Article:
Battling a perpetual pudge
When I was a teenager I battled a perpetual pudge. I wasn’t fat, but something didn’t feel right. This made me uncomfortable in my own skin, and because my girlfriends were stick-thin without watching what they ate, or engaging in any kind of fitness regimen, I felt deeply alone in my problem. Although my yet to be discovered gluten allergy was contributing to some of my extra weight and lethargic constitution, had I known that running might literally melt away my chubby knees I would have worked through the sluggishness.
Awakening To Exercise
It wasn’t until my mid-20’s that I awoke to exercise. My first foray into fitness began with yoga, which I loved and have continued to practice ever since, but I didn’t notice any significant shift in the shape of my body until I began to run a year later. I started out on a treadmill and soon after moved to running outdoors, which produced even greater results and felt so good that I became naturally hooked.
For the first time in my life, my body began to change
From that point onward, these are the results that I’ve produced over and over again: as long as I run, I stay fit. My knees and entire legs slim down, my arms become slender and even my abs benefit.
It has been over 15 years since I began to run regularly, or semi-regularly, for usually not much longer than 30 minutes, on average 3 times per week. This is no huge time investment. Including stretching, my running workouts take just under an hour in total, and usually necessitate no travel time to the gym! Except during harsh winters – but I’m in California now, so thankfully bone chill is a thing of the past.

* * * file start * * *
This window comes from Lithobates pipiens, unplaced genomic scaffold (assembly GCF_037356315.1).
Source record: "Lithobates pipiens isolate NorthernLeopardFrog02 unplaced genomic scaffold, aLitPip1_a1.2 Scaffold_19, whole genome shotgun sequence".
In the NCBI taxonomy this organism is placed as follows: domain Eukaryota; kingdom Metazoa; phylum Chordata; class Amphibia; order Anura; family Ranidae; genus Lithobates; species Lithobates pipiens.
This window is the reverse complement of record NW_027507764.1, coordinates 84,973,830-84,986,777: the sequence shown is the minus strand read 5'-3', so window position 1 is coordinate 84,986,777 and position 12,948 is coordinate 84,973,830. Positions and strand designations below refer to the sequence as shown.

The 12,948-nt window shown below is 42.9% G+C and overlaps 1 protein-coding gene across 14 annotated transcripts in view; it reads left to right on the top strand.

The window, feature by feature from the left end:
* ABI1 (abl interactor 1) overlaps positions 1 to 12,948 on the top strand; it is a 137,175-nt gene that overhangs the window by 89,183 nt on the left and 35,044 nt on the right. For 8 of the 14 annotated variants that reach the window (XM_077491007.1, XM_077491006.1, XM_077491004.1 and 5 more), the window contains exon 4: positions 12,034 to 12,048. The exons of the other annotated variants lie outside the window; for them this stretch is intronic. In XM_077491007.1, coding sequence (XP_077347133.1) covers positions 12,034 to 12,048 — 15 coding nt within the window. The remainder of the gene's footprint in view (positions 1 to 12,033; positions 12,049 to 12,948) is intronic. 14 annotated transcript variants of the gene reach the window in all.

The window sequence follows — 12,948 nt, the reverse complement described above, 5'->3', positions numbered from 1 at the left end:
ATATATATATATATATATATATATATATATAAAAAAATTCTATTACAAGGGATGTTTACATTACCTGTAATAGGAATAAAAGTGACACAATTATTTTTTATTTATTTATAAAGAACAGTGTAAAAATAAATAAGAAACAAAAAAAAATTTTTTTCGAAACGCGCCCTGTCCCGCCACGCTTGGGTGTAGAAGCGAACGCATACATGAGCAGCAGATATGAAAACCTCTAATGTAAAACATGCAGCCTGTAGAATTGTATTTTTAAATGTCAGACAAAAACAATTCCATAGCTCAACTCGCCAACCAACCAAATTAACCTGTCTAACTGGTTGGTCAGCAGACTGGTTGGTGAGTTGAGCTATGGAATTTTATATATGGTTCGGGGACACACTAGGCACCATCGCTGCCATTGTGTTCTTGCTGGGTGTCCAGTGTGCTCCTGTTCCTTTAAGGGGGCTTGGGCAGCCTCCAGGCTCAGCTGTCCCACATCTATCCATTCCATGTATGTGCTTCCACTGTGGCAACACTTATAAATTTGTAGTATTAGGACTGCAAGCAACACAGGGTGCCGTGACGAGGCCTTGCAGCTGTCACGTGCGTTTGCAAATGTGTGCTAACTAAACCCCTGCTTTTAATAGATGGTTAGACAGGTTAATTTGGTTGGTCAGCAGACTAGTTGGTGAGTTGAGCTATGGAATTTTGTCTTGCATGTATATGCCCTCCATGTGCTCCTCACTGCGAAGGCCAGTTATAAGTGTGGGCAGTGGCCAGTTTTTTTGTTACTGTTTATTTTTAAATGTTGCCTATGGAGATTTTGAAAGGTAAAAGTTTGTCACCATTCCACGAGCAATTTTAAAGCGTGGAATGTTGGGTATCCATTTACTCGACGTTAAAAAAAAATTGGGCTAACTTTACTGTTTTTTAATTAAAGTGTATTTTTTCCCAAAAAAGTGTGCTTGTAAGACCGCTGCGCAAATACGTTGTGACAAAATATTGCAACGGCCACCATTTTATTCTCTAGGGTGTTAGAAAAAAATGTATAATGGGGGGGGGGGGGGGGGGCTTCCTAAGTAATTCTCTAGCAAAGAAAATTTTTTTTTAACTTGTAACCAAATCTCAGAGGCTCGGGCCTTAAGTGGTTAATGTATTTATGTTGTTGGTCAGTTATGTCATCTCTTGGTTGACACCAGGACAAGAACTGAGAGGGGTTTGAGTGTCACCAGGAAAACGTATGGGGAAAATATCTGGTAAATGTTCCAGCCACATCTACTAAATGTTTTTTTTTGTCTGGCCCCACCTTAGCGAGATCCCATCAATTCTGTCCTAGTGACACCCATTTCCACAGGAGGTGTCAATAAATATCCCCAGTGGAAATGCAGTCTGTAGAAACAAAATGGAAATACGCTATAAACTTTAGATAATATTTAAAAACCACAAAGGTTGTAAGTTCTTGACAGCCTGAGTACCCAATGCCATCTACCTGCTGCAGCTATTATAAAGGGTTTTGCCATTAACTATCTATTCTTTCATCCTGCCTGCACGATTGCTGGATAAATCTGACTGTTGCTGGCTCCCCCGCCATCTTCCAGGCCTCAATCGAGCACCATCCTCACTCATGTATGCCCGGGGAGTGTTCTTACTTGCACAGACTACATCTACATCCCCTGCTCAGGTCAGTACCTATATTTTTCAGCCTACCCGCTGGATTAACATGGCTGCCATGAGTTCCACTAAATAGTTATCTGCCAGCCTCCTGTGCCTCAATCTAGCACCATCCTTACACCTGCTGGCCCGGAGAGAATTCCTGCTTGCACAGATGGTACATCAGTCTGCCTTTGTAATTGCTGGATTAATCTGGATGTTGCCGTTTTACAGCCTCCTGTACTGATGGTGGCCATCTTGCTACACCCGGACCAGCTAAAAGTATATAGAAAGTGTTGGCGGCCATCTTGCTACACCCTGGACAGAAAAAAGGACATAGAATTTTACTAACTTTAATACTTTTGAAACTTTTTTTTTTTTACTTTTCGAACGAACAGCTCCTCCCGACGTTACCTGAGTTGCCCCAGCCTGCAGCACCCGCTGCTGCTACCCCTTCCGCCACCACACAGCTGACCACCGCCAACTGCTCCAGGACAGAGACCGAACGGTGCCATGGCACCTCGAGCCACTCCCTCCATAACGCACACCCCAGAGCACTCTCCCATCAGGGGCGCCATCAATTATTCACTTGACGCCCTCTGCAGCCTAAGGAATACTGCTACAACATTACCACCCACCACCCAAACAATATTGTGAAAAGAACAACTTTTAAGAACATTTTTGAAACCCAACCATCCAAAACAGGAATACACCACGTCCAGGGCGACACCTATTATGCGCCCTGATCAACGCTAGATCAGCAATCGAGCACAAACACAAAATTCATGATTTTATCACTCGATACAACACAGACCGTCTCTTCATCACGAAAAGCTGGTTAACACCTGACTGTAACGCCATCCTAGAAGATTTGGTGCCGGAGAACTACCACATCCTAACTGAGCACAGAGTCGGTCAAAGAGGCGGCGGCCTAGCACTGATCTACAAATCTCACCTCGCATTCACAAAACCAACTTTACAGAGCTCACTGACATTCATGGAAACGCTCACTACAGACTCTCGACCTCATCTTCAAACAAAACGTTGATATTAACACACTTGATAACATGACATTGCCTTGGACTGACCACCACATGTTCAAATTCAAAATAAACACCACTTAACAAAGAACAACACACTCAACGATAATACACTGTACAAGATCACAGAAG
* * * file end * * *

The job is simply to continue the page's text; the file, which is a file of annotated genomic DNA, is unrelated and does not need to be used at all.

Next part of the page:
Over the years I’ve learned a lot about running and have worked through a number of obstacles. I continue to be amazed at how many benefits can be gained from this singular, basic, completely free, form of exercise. In fact, there are so many benefits to running that it was a tough job whittling it down to just 5. These are a solid start to get you motivated, and once you get on the track, trail or road, I’m certain that you too will begin to dive deep as your health, mind and body improve.
Read on for a few highlighted health benefits and check back next week for tips on how to create an effective, safe and lasting running regimen. Don’t skip the pros! They’ll keep you motivated.
Here’s to the longevity of your practice!
5 Reasons To Stay On Track
1. STAY TRIM
I’ve seen it for myself, but if you have any doubt, Duke University published a study December 15, 2012, in the Journal of Applied Physiology, proving aerobic exercise to be the single most effective mode of exercise for reducing fat mass. This is not to say that there aren’t other very important benefits to routines that include yoga, resistance training, etc, but on this one point, cardio/ aerobic workouts are the most effective for staying trim. What’s more aerobic exercise produces hormones that reduce your appetite!
2. STAY HAPPY + SHARP
When I run I feel more clear-headed and optimistic. I feel like difficult things are possible to surmount. I get flooded with inspiration and ideas. This is no surprise, because aerobic exercise bathes your brain with blood, delivering much needed oxygen and glucose to the cells. It also triggers the release of several mind and mood boosting chemicals as well as elevates the neurotransmitters necessary for their reuptake. Running will supply you with a healthy dose of endorphins, dopamine, serotonin, norepinephrine and brain-derived neurotrophic factor, or BDNF.